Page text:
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The Mountaineer Retweet: Part 1 - What Happened Against Kansas State?

Hi guys. The Mountaineer Retweet is back because man do we need to unpack what happened. I just....I mean.....damn, Dana.

Scott Sewell-USA TODAY Sports

Howdy y'all, it's good to be back. I'll just quickly say that I've enjoyed doing the Retweet over at this season (although I've been a bit spotty in my attendance) but after this game there are things that need to be said and discussed that can't be over there. Lots of things. So many things in fact that I'm going to run a special two-part Retweet. This is Part 1 and will deal with what we saw in the game on Saturday night and Part 2 will deal with the Mountaineer coaching situation and will run Monday midday.

We were so close.

Up 13-3 at the half, WVU seemed on a nice trajectory for a 5th straight win that would be notable only for its gloriously grinding pace and eventual bludgeoning of an over-matched opponent. They were going to get to 5-4 in conference as well as securing an 8 win season for the first time since coach Dana Holgorsen's first season in 2011. This would lead to a nice berth in the Russell Athletic Bowl in Tampa maybe even against the LSU Tigers - a better and more familiar trip for Mountaineer fans than anywhere in Texas.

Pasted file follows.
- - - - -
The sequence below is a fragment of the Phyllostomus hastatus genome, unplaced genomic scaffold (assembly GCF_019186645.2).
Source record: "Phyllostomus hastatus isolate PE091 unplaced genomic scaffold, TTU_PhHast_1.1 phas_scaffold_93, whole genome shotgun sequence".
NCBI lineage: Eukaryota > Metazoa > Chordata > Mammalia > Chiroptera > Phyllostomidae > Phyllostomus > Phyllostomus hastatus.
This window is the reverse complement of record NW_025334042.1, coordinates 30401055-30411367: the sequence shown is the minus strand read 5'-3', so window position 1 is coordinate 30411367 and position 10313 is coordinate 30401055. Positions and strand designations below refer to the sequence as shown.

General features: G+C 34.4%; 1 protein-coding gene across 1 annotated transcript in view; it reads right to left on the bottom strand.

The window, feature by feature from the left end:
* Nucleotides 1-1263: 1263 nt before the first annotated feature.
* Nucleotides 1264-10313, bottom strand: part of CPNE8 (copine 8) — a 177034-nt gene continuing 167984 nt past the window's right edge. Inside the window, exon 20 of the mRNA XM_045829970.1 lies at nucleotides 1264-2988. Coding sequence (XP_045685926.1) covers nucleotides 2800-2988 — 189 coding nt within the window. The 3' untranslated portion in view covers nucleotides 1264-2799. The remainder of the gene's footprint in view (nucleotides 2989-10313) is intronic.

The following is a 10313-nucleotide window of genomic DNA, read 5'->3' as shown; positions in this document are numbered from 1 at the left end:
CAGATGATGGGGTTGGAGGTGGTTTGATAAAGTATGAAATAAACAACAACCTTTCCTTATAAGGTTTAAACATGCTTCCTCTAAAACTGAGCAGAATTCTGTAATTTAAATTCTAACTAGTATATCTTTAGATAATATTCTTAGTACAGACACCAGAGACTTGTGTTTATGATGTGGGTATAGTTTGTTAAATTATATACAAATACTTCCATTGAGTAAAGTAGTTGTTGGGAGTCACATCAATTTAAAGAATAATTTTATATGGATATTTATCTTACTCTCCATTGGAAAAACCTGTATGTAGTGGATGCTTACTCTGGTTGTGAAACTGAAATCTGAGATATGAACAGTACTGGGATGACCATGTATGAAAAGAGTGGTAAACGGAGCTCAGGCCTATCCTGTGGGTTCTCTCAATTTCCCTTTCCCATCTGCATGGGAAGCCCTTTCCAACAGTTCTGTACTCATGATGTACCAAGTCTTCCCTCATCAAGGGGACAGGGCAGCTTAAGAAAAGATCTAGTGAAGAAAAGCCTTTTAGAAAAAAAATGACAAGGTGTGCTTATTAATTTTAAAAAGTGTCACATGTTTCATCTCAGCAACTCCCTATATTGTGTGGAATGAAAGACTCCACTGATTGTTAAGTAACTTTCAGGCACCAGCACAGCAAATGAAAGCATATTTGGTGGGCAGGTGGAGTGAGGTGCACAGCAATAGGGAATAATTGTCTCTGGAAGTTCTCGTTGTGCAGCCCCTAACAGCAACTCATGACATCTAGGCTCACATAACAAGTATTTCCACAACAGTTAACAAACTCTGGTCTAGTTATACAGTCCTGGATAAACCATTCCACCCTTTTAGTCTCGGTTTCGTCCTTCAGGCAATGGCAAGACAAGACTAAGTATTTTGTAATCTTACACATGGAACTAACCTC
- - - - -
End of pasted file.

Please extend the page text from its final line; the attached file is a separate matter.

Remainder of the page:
The 4 game skid would be a memory in the rear-view mirror (which is to say nonexistent in Bob Huggins' world) and the stage would be set for a promising 2016 campaign. Things wouldn't be perfect, but they would be good. With a bowl win maybe even very good. Questions that had arisen about Holgorsen during that horrid October stretch would be answered and the fan frustration quelled for the off-season. It was all going to be OK. Heck, we'd even have some reason for optimism.

I mean look at that. How in the hell do you lose a game where you give up stats like that? Add to it you had a guy run for 141 yards and another guy pass for 280 and your only turnover was a muffed punt that the opposition turned into 3 points. Oh and you outgained that opponent 447-304. I mean seriously, HOW DO YOU LOSE THAT GAME?